What was the most difficult thing about bringing Cecily and Gwenhwyfar’s story to life?
Medieval people did and believed some weird stuff. When you set a story in this era, you have to normalize beliefs like women are property, animal cruelty is funny, and you can determine how sick people are by tasting their pee.
It’s one thing to understand a belief. It’s another to accept that it happened. But it’s quite another to write it in such a way that other people – and young people in particular – understand and accept it in the context you present. In other words, readers have to understand that a behavior is not okay where they are, but in this world it’s perfectly normal, and that’s okay. It’s not fair to judge the past based on our modern standards, but it’s perilously easy to do.
What is your best advice for other historical fiction writers?
Beyond the standard advice I’d give to any aspiring writer – don’t be afraid to write crap, develop a writing routine, read – there are a few things specific to historical fiction that come to mind.
Be patient. This applies to all stages of the process. You will be tempted to dash through a novel without researching thoroughly. This will show. It may be you get a detail or two wrong, but this is less significant than failing to properly recreate the tone of your historical time period. You will probably be told by agents and editors that historical fiction is a tough sell. Query until you find someone who loves your work as much as you do. Don’t be in a hurry. Create the right story and get it into the world via the right people.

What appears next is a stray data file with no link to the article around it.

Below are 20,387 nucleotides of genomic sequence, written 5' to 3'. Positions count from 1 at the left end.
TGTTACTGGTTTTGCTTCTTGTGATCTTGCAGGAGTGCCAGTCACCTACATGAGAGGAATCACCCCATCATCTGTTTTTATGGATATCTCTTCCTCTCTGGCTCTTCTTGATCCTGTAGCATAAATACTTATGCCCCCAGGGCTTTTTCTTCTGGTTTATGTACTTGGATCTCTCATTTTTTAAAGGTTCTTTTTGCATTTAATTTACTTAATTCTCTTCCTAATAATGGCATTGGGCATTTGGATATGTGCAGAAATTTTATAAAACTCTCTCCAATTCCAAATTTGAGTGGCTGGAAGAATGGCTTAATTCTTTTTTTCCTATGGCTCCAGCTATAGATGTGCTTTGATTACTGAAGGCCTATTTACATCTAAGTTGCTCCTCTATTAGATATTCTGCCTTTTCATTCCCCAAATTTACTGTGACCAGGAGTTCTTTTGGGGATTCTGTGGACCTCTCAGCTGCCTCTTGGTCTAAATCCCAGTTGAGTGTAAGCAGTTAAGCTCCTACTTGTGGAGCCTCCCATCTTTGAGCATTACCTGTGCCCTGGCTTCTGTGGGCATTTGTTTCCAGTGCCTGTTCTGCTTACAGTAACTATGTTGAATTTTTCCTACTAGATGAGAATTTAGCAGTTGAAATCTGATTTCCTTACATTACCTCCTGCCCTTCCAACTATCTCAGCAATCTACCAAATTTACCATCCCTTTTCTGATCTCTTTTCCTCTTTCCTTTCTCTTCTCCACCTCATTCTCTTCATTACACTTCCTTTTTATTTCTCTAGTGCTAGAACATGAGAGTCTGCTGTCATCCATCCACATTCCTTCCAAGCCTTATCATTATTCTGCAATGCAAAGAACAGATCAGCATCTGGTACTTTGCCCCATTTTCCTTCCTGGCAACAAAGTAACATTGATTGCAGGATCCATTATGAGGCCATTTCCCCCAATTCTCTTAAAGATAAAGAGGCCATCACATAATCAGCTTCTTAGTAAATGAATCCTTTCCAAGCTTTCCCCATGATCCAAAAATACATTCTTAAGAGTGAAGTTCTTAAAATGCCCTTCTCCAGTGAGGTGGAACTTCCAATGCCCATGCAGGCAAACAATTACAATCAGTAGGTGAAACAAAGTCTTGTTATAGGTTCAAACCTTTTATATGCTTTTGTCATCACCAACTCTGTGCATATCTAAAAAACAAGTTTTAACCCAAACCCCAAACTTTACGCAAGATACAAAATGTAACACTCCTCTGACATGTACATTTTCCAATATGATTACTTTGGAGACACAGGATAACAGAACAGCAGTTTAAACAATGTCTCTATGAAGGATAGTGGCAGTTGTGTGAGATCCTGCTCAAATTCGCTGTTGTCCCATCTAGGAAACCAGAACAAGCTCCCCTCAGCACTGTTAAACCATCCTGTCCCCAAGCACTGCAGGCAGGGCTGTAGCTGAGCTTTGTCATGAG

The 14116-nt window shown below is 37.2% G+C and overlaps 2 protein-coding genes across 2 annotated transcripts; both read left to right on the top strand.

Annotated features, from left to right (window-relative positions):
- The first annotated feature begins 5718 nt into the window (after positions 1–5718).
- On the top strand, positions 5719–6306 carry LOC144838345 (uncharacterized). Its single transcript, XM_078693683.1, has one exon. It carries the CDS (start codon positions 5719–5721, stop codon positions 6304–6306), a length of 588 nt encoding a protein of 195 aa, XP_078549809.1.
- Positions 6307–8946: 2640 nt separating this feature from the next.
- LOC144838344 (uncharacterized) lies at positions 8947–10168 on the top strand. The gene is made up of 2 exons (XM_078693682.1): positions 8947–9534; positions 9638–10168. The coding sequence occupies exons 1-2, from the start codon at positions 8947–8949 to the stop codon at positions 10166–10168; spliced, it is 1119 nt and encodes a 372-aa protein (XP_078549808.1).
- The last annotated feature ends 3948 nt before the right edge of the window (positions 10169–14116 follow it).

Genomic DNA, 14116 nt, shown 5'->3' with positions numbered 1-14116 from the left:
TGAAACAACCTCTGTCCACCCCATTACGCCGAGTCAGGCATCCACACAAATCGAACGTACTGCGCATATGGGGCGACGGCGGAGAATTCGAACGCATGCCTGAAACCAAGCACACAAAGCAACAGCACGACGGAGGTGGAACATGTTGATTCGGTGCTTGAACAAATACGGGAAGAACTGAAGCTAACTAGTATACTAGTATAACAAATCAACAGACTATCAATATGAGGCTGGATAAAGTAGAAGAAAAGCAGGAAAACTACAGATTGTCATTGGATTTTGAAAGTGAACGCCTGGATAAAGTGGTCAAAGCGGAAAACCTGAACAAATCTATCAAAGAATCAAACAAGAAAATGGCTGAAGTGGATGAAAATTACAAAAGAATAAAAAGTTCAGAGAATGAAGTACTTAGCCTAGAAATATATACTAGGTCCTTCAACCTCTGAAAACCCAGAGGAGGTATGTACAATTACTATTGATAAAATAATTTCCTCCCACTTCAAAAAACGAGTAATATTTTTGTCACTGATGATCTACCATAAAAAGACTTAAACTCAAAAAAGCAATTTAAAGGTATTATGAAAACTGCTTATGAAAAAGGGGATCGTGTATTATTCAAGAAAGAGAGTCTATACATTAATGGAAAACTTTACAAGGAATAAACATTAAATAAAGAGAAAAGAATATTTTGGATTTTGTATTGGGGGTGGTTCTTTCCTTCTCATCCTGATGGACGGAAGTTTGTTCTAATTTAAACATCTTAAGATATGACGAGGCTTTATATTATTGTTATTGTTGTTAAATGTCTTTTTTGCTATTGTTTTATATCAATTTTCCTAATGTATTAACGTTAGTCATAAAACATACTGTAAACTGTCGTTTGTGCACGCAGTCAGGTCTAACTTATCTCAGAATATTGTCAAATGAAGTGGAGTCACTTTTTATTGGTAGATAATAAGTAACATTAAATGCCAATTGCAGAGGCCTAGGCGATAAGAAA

Avoid anachronism. Unless you’re writing historical fantasy (which is a completely valid and awesome genre, but it’s not historical fiction), do your best to keep the characters and events in your story appropriate to their context. We’re dealing with real people and real lived experiences; changing them to be more palatable to a modern audience is disrespectful to them.
Research diversely. It’s easy and tempting to end your research with general histories of your subject matter, to learn what people ate and what they wore and what might have been in their pockets (or whether they had pockets at all), but in limiting yourself in this way, you won’t really get into the heads of people who lived in your historical period. You’ll miss out on what they thought, how they thought, how they viewed the world and solved problems. All of these are integral to how your character will behave. Otherwise they run the risk of being twenty-first century people in costumes.
Don’t be afraid to think outside the historical box. History is huge and complex and diverse. If you’re drawn to a time and place outside the typical canon of historical fiction subject matter, go for it. These are often the stories that most need telling.
You can find J. Anderson Coats book The Wicked and the Just at your local book store or online. You can learn more about J. Anderson Coats and her work at http://www.jandersoncoats.com.